Caring for yourself

How To Build Your Support System

6 minutes

During hard times, everyone needs extra support. Learn how to build your support system of friends, family, & other loved ones.

During hard times, everyone needs extra support. But figuring out what kind of support you need and how to get it can feel like another project you don’t have time or energy to tackle.

You might feel stuck because you’re worried about asking too much of others or because you’re just not sure where to turn. You might be thinking:

  • “They have their own problems to deal with. I don’t want to take more than I give.”
  • “How can anyone help? Even I don’t know what I need.”
  • “My biggest sources of support are gone. No one can support me now.”
It’s normal to feel vulnerable when sharing feelings or asking for help, especially if you’re not used to needing support. But when you’re facing an Option B, you can’t do it all on your own.

  • Tip #1
    Give yourself permission to lean on others

    If asking for help feels hard, remind yourself that everyone needs extra support sometimes. In healthy relationships, the balance of giving and receiving support will ebb and flow over time.

    Even when you’re the one getting support, you’re not just taking. The benefits of helping flow in both directions. Research shows that performing acts of kindness often makes people happier.1 Talking about hard things makes relationships stronger and closer.

  • How to do it

    To ask for the help you need, you might say:

    • “I’m having a hard day. Do you have time to talk?”
    • “I’m having a difficult time staying on top of things right now. Would you be able to walk my dog or run an errand for me?”
    • “I have no idea what to do. Can you help me think it through?”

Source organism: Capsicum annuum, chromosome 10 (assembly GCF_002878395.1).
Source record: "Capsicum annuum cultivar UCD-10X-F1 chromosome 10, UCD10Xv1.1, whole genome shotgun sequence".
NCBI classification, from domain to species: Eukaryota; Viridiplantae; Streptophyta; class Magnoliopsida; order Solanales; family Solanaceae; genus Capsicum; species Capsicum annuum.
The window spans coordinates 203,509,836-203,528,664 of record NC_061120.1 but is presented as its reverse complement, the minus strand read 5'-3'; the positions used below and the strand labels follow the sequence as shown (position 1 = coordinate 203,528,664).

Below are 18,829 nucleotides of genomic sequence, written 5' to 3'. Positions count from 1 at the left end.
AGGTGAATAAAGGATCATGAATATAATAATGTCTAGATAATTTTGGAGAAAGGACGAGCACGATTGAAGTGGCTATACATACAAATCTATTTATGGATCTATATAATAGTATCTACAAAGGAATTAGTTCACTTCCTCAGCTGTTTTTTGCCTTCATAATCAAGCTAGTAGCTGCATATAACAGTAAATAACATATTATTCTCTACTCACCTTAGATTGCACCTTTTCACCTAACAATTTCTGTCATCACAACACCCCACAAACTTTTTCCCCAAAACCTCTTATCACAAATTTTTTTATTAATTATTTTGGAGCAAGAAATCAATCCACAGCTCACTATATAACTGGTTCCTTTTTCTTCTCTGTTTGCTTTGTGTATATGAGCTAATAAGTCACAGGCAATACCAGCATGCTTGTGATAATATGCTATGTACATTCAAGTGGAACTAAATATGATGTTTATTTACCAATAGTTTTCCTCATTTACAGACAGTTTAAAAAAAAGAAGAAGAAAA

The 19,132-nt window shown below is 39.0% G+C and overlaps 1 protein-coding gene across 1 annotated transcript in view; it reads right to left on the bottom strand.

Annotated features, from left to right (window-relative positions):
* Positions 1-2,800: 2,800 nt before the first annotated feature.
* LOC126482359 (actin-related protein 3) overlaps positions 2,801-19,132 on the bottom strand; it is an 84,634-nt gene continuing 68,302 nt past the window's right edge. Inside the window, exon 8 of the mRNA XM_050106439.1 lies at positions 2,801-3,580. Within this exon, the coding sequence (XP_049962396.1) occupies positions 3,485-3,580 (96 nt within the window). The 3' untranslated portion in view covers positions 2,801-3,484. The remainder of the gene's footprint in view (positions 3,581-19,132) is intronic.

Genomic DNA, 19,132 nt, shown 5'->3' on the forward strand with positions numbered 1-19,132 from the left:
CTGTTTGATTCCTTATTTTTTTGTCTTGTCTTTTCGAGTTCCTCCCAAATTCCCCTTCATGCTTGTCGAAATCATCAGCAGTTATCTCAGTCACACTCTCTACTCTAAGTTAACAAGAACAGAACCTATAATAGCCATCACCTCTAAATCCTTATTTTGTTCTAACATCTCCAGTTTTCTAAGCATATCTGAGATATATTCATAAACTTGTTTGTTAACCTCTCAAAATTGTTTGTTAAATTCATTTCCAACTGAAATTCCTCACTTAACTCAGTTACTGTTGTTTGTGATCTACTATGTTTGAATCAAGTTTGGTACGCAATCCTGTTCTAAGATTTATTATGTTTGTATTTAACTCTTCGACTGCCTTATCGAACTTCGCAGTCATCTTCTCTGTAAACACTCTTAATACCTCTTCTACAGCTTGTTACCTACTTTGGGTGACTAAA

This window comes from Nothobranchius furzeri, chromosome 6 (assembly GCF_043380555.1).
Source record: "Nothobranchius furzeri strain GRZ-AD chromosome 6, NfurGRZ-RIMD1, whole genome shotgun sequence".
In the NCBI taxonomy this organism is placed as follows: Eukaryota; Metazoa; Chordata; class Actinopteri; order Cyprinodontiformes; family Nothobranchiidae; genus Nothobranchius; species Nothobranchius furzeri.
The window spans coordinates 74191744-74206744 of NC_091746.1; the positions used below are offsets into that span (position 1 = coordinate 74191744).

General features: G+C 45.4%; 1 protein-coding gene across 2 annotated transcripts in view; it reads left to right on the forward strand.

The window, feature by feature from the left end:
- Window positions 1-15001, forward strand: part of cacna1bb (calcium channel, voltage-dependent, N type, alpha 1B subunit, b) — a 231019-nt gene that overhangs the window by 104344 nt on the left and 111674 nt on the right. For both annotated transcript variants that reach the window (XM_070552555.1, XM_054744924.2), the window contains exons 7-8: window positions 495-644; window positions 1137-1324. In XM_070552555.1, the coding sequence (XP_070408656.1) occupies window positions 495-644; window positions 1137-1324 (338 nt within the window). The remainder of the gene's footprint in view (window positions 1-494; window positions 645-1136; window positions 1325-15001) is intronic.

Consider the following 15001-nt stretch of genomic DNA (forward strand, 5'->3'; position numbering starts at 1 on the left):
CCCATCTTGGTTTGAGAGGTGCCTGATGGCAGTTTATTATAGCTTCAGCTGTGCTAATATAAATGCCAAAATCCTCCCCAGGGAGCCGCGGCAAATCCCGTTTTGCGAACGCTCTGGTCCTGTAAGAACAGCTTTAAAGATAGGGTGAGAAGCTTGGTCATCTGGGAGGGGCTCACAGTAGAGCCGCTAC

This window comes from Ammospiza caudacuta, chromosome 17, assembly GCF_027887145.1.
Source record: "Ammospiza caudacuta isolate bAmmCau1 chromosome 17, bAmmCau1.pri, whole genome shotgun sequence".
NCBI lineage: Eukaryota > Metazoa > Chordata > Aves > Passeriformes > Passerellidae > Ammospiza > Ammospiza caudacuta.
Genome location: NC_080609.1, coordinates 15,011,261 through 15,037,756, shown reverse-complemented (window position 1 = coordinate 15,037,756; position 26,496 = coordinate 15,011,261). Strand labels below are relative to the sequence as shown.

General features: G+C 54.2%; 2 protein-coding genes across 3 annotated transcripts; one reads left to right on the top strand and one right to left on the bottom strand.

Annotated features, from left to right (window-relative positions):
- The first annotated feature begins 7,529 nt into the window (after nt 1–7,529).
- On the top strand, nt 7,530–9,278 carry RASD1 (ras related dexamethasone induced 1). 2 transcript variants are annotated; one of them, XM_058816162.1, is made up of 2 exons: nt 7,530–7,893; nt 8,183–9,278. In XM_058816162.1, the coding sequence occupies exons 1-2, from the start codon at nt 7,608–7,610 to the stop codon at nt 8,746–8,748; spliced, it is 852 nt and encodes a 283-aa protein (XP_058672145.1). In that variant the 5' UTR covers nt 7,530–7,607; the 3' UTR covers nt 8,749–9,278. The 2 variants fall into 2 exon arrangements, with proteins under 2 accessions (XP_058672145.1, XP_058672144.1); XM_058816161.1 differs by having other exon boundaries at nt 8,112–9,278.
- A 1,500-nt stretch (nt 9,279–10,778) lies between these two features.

When you share your own pain, it lets your loved ones know they can reach out to you when they need help, too. So ask for what you need now, knowing one day you’ll be able to pay it forward in the future.

  • Tip #2
    Pause to consider what kinds of help you need

    In life’s hardest moments, it’s common for people to need several different kinds of help.

    • Emotional support to help you feel better, like having someone listen or even just sit with you.
    • Practical support to help meet your needs. Like having someone give you a ride or loan you money.
    • Informational support to help you figure out what to do. Like having someone research treatment options or figure out how to access mental health support or community resources.

  • How to do it

    If you’re feeling too overwhelmed to even figure out what you need, that’s normal and a great place to ask for help! Consider asking a friend, family member, or professional helper, like a counselor, to sit down with you and help you think through what kinds of support you need most.

    Often, people who want to offer support hold back because they aren’t sure how to help and don’t want to intrude. To point helpers in the right direction, consider making a list of unmet needs. That way, when someone says, “Let me know if there is anything I can do,” you’ll have ideas ready.

    You might ask people to:

    • Bring or buy you dinner
    • Help you with chores like vacuuming or grocery shopping
    • Keep you company while you zone out and watch a movie
    • Spread the word to others about what you need—whether that is practical support or a bit of space